Racing team updates

Andrew Kerr, his  story.
It starts at our club, and he remembers it. 
Hardwood hired him a few years ago, and I think they appreciated who Andrew was, what he knew about skiing, but also how well he worked with kids.
 
Another reason we need to nurture the few coaches or assistants we might ever have, we better treat them well.
Thanks for reading this, over to Andrew.

 

Hey Peter, 

Sorry for the delay and I hope all is well with you and the family! Hope the guys are doing well! It’s been way too long, absolutely crazy how time flies. I’d be happy to share my skiing story, hopefully it helps build your case.

My parents put my brother and I into skiing as a winter activity we could do together as a family. The home club was GNSCC, a short trip from the cottage where we spent every weekend and holiday. My brother and I went through the Jackrabbits program and graduated to the Racing Rabbits program. Down the road my brother and I would sporadically join training sessions with GNSCC/ PSHS racers under your coaching.

I had an on and off relationship with racing through elementary and high school. Our high school in southern Ontario eventually developed a race team and made it to OFSAA by default. After high school I chose Nipissing for its northern location, trail systems and recently revived Varsity ski team. I was pursuing a Bachelor of Physical and Health Education, so continuing with my athletic and coaching development made sense. At North Bay Nordic I was able to assist with the development and implementation of a Learn to Train program for aspiring ski racers who outgrew Racing Rabbits. This team’s enthusiasm for training made leading a ton of fun, and sparked some interest in coaching. I may have helped with the group for the next season but soon focused on school and my own training.

As a senior athlete with a vehicle, it was largely up to me to coordinate with the teammates our plan for transportation to practices and local races. This experience drove home the importance of planning, making checklists, communication and organization.  In my senior years I was promoted to team captain, which was a kind gesture for the role I assumed with the team.

After graduating with my BPHE and BEd, my brother, who was training as an athlete with Team Hardwood, recommended I apply for the paid Junior Coach position with the club. I had the necessary certifications, some experience coaching and a lot of experience as a developing racer. It sounded like a great experience and I was impressed with how well my brother was improving with the club. I was hired soon after as a teacher with a new private school starting up near my folks place, so this combination seemed like a great way to get to know the area better and establish myself. That being said, I would not have considered the coaching position if it was unpaid.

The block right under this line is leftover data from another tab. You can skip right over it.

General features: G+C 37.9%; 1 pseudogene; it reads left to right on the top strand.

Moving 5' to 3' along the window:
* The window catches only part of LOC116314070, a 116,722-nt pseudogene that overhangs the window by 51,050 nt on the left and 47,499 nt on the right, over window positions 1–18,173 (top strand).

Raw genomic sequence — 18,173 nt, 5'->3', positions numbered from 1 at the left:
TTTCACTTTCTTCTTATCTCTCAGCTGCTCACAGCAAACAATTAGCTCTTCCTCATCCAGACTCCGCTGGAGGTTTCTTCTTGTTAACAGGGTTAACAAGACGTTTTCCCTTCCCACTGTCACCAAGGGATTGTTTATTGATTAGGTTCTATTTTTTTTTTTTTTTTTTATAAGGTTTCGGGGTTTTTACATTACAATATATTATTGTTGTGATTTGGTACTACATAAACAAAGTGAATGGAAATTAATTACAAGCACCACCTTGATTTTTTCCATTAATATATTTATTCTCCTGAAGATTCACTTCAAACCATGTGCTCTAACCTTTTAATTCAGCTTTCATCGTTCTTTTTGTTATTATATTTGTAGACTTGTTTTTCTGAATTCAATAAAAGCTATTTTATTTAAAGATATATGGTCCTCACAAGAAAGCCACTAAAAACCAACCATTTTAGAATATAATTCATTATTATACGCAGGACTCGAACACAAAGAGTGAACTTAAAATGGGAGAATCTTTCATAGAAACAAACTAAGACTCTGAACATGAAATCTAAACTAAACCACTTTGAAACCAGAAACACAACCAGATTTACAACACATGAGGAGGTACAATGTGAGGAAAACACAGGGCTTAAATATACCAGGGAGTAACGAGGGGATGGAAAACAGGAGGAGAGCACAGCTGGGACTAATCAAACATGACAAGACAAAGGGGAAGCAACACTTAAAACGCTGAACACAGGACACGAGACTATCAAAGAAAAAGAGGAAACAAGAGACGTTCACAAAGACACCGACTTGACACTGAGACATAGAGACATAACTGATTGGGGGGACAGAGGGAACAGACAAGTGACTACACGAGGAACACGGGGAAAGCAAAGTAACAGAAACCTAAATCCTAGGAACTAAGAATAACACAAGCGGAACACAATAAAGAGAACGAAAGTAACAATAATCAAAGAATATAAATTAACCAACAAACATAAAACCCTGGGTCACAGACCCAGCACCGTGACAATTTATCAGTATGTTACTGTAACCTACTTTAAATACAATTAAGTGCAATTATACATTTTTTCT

Andrew with Hardwood in TemiskamingAndrew with Hardwood in Temiskaming

I was fortunate to be offered the coaching job and had a great time helping update the program in an effort to make the transition from Junior team to Senior team streamlined while providing additional support to the Head Coach and senior team. I was completely floored by the dedication and drive of all the athletes, coaches, volunteers and parents in this program and the support from Hardwood Ski & Bike. Their junior program provided the missing link between Racing Rabbits and serious club racers. These junior athletes learned to appreciate focused effort, hard work, and the comradery associated with team culture. We may have had a bit of fun now and then too. Working with this group was an incredible display of what can be achieved with focused effort and unwavering support from the local ski/ athletic community. The phrase is it takes a village to raise a child. Here’s an example of a community raising incredibly talented athletes.

Big Hardwood teamBig Hardwood team

TemiskamingTemiskaming

The breakdown of my responsibilities with Team Hardwood is what looked good to the employers I was applying to. Strong communication skills are paramount in coaching and handling public relations. Being able to plan, organize, implement and evaluate are essential as a coach and event planner. Staying current with best practices should be mandatory for any coach, athlete or facility manager. Being able to provide constructive criticism that isn’t taken offensively is critical to coaches and people responsible for staff and volunteers. Patience is vital as a coach and someone who’s work number is listed online, and so on. Without my start into skiing at GNSCC and the incredible support, opportunities and coaching I received growing up, who know where I would be now.

Coaching next generation Hardwood skiersCoaching next generation Hardwood skiers

 

Although I really enjoyed my time as a coach, it’s hard for me to say if I’d get back into coaching if it paid a living. As much as the athletes, role, ski community and support are all incredible, the time and travel requirements take a very dedicated individual (and spouse). I truly admire the volunteer coaches who gave me and so many other aspiring athletes this dedication. I can’t begin to describe my gratitude for these individuals.

I would strongly encourage GNSCC and all other clubs with race teams to develop a junior program for their aspiring athletes who aren’t quite ready to take the plunge into the club race team. Give these athletes the opportunity to test drive focused training and the respect for the culture of discipline needed in this sport.

Best of luck getting the junior program established with GNSCC and thank you for all you’ve done for the sport! My family and I are truly grateful.

Cheers!